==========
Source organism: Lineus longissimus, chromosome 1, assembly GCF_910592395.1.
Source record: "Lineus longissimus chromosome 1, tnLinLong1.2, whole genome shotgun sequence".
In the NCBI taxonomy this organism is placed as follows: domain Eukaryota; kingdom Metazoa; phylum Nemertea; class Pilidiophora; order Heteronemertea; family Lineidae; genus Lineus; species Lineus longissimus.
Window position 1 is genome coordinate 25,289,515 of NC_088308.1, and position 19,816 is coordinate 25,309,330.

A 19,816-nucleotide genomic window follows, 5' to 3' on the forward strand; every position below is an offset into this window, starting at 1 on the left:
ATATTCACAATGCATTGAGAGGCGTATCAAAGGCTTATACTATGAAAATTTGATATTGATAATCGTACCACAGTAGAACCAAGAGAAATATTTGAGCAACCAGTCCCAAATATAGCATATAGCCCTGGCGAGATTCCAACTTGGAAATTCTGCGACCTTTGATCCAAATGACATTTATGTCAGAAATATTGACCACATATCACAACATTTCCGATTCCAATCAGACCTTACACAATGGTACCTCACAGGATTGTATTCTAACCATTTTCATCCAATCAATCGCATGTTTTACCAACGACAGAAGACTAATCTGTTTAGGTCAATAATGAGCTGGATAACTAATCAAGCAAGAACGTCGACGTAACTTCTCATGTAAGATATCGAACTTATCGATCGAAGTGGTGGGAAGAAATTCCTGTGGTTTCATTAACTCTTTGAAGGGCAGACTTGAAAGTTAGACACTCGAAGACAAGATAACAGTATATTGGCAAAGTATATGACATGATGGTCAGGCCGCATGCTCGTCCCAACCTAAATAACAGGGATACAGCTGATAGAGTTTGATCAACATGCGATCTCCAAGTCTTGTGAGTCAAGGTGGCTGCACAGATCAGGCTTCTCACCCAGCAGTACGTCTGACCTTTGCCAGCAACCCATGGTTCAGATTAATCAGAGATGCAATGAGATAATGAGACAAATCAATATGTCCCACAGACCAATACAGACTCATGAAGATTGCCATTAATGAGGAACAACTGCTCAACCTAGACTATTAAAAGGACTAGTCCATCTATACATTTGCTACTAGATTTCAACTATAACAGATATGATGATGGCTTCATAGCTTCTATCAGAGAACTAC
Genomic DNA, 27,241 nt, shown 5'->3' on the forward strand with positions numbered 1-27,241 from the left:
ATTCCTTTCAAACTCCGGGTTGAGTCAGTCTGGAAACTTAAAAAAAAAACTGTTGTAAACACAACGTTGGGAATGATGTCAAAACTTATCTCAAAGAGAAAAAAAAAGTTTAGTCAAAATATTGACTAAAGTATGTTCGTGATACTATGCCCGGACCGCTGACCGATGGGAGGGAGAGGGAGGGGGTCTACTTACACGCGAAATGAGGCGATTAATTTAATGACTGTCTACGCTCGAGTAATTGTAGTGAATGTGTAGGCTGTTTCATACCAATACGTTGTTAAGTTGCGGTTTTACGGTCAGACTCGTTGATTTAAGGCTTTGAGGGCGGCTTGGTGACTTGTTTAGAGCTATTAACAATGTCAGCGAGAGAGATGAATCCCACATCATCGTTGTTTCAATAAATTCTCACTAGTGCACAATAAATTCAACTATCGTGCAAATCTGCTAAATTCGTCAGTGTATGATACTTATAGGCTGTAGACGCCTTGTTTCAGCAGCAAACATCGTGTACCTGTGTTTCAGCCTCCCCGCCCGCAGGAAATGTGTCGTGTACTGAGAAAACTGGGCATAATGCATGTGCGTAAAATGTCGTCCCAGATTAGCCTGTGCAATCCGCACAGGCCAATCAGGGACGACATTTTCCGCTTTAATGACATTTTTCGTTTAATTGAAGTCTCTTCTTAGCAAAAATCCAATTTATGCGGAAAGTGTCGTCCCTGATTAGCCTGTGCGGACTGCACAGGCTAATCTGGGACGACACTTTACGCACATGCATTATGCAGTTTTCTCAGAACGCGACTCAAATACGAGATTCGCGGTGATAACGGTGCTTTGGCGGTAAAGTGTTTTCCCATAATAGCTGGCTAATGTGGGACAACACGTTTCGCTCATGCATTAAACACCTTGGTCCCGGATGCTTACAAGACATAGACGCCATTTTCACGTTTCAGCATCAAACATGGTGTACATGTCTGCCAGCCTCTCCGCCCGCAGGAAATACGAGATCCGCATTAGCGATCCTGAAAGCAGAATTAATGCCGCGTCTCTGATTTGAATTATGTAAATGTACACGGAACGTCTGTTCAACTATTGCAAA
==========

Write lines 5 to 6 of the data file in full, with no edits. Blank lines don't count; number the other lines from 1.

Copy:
A 19,816-nucleotide genomic window follows, 5' to 3' on the forward strand; every position below is an offset into this window, starting at 1 on the left:
ATATTCACAATGCATTGAGAGGCGTATCAAAGGCTTATACTATGAAAATTTGATATTGATAATCGTACCACAGTAGAACCAAGAGAAATATTTGAGCAACCAGTCCCAAATATAGCATATAGCCCTGGCGAGATTCCAACTTGGAAATTCTGCGACCTTTGATCCAAATGACATTTATGTCAGAAATATTGACCACATATCACAACATTTCCGATTCCAATCAGACCTTACACAATGGTACCTCACAGGATTGTATTCTAACCATTTTCATCCAATCAATCGCATGTTTTACCAACGACAGAAGACTAATCTGTTTAGGTCAATAATGAGCTGGATAACTAATCAAGCAAGAACGTCGACGTAACTTCTCATGTAAGATATCGAACTTATCGATCGAAGTGGTGGGAAGAAATTCCTGTGGTTTCATTAACTCTTTGAAGGGCAGACTTGAAAGTTAGACACTCGAAGACAAGATAACAGTATATTGGCAAAGTATATGACATGATGGTCAGGCCGCATGCTCGTCCCAACCTAAATAACAGGGATACAGCTGATAGAGTTTGATCAACATGCGATCTCCAAGTCTTGTGAGTCAAGGTGGCTGCACAGATCAGGCTTCTCACCCAGCAGTACGTCTGACCTTTGCCAGCAACCCATGGTTCAGATTAATCAGAGATGCAATGAGATAATGAGACAAATCAATATGTCCCACAGACCAATACAGACTCATGAAGATTGCCATTAATGAGGAACAACTGCTCAACCTAGACTATTAAAAGGACTAGTCCATCTATACATTTGCTACTAGATTTCAACTATAACAGATATGATGATGGCTTCATAGCTTCTATCAGAGAACTAC